Long-term data from northern Italy -- an area hit hard during the early days of the pandemic -- suggests that reinfection after recovery from COVID-19 infection is very rare, and immunity in former patients could be long-lasting.
"Natural immunity to [COVID-19] appears to confer a protective effect for at least a year, which is similar to the protection reported in recent vaccine studies," concluded a team led by Dr. Nicola Mumoli, of Fornaroli Hospital in Magenta, Italy.
The findings, which are based on the health records of more than 15,000 people, were published recently in the journal JAMA Internal Medicine.
Despite the encouraging results, there are still important reasons for people who've been through COVID-19 to get vaccinated, said one expert who wrote an editorial that accompanied the study.
"First, we do not know how long natural immunity lasts" after COVID-19 recovery, wrote Dr. Mitchell Katz, of NYC Health and Hospitals. As well, it's unclear how much illness-based immunity protects against new variants of COVID-19 he added.
Finally, there's a broader social benefit to getting everyone vaccinated, Katz said.
"Achieving herd immunity through natural infection is a long and painful process and, historically, the only human disease to be eradicated, smallpox, was eradicated through vaccination, not natural infection," he pointed out.
In the Italian study, reinfection was defined as the occurrence of new infection at least 90 days after "complete resolution of the first infection," to make sure there was no confusion about traces of the first infection lingering in tests.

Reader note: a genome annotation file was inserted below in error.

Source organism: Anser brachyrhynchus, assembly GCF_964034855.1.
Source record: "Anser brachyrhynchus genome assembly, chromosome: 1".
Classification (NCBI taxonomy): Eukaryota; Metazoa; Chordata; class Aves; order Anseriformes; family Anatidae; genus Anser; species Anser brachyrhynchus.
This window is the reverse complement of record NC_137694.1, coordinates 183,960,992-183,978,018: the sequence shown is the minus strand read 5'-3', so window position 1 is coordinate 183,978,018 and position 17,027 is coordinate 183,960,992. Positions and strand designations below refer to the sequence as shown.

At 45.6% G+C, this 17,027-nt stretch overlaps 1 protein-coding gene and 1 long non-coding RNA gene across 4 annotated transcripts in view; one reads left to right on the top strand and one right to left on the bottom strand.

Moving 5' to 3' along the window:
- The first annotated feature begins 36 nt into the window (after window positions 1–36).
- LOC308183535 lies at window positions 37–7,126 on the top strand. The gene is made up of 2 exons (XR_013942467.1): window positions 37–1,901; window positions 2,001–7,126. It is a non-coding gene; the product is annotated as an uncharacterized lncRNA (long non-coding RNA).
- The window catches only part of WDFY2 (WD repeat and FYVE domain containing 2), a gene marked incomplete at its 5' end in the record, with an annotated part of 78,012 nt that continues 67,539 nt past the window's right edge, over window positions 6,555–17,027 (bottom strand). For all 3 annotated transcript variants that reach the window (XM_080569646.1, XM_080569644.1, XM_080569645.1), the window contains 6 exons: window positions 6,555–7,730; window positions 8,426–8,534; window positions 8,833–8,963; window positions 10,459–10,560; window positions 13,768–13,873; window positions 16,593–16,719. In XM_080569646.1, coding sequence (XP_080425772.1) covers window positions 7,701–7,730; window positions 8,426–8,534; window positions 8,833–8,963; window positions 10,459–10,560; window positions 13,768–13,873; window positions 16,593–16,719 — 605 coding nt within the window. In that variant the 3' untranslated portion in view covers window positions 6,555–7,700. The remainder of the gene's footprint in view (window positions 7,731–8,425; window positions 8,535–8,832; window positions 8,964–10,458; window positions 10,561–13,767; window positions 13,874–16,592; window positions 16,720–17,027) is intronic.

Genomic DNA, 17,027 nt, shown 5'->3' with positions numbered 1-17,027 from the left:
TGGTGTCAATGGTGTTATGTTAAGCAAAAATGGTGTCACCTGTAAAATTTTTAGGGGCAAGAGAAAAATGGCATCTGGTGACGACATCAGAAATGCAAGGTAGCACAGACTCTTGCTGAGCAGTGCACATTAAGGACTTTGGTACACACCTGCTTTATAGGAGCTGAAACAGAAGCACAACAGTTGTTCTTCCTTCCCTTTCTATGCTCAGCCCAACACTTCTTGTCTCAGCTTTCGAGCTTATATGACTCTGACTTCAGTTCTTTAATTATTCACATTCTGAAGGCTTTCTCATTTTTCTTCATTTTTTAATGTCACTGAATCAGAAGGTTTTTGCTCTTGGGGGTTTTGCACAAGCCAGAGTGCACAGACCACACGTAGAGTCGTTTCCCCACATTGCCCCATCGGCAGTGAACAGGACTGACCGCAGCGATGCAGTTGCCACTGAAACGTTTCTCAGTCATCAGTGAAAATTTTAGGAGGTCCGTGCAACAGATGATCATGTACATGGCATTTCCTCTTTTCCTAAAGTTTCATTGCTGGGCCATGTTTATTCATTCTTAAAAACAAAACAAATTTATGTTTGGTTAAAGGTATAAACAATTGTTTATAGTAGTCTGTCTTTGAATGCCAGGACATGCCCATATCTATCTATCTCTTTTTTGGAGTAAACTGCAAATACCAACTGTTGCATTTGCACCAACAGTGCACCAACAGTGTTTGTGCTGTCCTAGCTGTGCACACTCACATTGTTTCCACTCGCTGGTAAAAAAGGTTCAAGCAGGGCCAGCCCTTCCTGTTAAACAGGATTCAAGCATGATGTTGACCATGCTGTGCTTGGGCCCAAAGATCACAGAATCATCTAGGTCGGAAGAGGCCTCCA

Mumoli's group tracked rates of new infections among over 15,000 residents of the northern Italian region of Lombardy, using PCR COVID-19 swab tests that were taken early in 2020 through to the end of February 2021.
Nearly 13,000 had tested negative for COVID-19 on their initial tests, while 1,579 had tested positive.
Within about a year afterwards, 3.9% of people who'd never tested positive for COVID-19 in prior testing did acquire a COVID-19 infection, Mumoli's group reported.
In contrast, just 0.31% -- five people -- of those who'd previously been infected picked up a second bout of the illness.
Four of the five patients either worked in or visited hospitals, the researchers noted, suggesting that they had especially high potential exposures to the virus. Only 1 in 5 reinfected patients was sick enough to require hospitalization.
What's more, reinfection typically occurred only after much time had elapsed: The average time from initial infection to reinfection was 230 days, Mumoli and his colleagues discovered.
But the researchers stressed that none of this means the previously infected should skip COVID-19 vaccination. Echoing Katz, they noted that their study "ended before [COVID-19] variants began to spread, and it is unknown how well natural immunity to the wild-type [original] virus will protect against variants."More information
Find out more about COVID-19 and vaccination at the U.S. Centers for Disease Control and Prevention .
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